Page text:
As far as Millwood goes in 2005, let’s put it this way: if he doesn’t qualify for the ERA title then that will be a pretty good indication that the Rangers’ season was a lost one. He’s made it in six of his eight previous seasons.

  • Adam Eaton
    Eaton was put in the rotation by the Padres on May 30, 2000 and left there for the rest of the season. In only two of the following five seasons has he managed to make what could be considered a full complement of starts (over 30). He’s done DL time and/or minor league rehab time in every season but 2004.

  • Vicente Padilla
    Had Padilla managed six innings per start last year for the Phillies he would have made it, but he didn’t. In fact, Padilla had the shortest average stints of any pitcher in the National League who threw at least as many innings as he did (147), going just 5.44 innings per start. The only pitchers who had shorter average outings were Jose Lima of the Royals (5.27) and the man traded, in part, for Eaton, Chris Young (5.31). Padilla was over 200 innings in both 2002 and 2003 but spent much of 2004 on the disabled list.

    There seems to be a pattern here with the Rangers’ front three. All pitched more in the middle past than they did in the recent past. These are the combined innings pitched of Millwood, Eaton and Padilla:

    2003: 613.7
    2004: 445.7
    2005: 467.7

    PECOTA is projecting 89 pitchers to qualify for the ERA title in 2006. That’s right around the number that did so last year. This means that an average team should have three pitchers who make it. The Rangers only have one: Millwood. Padilla and Eaton are close, though.

  • Kameron Loe
    Loe’s innings pitched PECOTA projection is based on the premise that he will be splitting his time between the bullpen and the starting squad in 2006, much as he did in 2005. It is, therefore, somewhat, er, uh, low. He is the number four starter as of this writing and, as such, could well step up and finish second to Millwood in IP. Why get so excited about him? Sample sizes be damned. When you’re the Rangers, any starting pitcher that can hold his ERA under 3.00 regardless of how few starts he makes is cause for elation. Since 2000, only two Ranger starters have done this. Ricardo Rodriguez registered a 1.96 ERA in four starts in 2004 (although the rest of his big league career has been a runfest). Loe did a very nice job in most of his eight starts last year, posting a 2.70 ERA in those outings. If I were the Rangers and got 180 innings with an ERA in the 4.20 neighborhood, I’d call it a victory.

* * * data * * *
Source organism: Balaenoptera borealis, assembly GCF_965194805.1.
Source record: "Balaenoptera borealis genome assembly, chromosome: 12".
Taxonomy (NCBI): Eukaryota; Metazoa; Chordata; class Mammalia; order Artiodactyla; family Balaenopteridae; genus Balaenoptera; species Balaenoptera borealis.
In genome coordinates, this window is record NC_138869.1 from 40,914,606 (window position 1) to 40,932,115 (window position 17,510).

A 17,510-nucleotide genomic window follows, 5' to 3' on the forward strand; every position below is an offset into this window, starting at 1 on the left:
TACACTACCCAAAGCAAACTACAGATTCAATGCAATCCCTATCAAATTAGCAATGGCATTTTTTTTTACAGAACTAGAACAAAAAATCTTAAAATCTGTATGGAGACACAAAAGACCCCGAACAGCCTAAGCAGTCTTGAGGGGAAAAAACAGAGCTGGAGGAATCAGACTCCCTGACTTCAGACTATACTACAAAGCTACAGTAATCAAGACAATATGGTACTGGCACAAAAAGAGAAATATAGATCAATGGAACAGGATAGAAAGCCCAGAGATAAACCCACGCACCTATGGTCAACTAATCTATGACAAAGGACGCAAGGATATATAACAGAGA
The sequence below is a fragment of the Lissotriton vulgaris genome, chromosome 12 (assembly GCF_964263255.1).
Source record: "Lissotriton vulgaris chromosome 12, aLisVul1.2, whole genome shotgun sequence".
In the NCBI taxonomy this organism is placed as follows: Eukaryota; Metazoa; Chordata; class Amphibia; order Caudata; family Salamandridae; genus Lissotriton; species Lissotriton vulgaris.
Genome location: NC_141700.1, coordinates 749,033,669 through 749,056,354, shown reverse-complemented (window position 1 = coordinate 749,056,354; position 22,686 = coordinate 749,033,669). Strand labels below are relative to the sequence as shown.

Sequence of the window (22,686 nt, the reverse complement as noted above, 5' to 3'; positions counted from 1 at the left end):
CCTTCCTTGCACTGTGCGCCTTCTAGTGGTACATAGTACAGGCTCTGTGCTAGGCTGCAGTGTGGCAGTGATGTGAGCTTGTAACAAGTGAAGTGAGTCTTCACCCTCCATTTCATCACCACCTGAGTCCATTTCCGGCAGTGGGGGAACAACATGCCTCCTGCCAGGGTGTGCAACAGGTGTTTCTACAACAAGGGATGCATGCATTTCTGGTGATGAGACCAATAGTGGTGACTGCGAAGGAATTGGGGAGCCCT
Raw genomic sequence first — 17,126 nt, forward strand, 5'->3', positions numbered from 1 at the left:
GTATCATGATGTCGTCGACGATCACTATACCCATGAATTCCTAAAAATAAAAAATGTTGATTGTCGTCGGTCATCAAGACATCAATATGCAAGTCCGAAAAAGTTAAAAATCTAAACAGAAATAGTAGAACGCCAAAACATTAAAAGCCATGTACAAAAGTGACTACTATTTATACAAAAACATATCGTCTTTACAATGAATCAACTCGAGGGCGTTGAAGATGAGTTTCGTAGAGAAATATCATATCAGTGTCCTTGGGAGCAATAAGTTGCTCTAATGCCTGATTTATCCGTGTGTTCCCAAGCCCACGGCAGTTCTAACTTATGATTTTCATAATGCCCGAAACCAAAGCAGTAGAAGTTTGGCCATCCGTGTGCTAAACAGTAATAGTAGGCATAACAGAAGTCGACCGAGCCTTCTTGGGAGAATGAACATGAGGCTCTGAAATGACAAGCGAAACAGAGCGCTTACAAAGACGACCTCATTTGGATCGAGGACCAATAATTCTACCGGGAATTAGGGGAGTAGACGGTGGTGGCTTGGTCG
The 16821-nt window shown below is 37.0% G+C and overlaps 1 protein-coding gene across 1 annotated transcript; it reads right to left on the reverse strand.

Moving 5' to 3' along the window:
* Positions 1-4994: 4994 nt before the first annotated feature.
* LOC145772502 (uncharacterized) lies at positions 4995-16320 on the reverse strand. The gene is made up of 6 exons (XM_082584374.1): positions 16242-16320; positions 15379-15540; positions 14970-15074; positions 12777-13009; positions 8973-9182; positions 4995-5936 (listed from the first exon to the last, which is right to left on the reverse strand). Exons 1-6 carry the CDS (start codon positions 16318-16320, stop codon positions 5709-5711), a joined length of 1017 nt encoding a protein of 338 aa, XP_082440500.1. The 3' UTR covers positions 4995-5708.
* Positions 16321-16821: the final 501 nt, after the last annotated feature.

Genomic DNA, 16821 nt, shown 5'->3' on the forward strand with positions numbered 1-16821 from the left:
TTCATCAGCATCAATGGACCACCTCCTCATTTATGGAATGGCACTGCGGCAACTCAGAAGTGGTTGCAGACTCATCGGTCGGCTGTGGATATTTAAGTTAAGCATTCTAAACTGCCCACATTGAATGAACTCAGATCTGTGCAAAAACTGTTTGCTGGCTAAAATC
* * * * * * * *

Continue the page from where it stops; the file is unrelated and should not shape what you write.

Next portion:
• Juan Dominguez and C.J. Wilson
    Wilson could slip into the rotation because he’s lefthanded. Otherwise, there isn’t a lot distinguishing their PECOTA projections. Wilson hadn’t relieved as a pro until getting called up by the Rangers last year. Don’t expect either to generate a ton of innings.

In order for Texas to even think about competing, at least three of these pitchers have to show up–and that’s without even addressing the matter of the quality of their work once they get there. Millwood is an excellent bet to do so and between Padilla and Eaton, one of them is bound to be healthy enough to make it. Loe has what it takes to, at the very least, stabilize the rotation.

Thank you for reading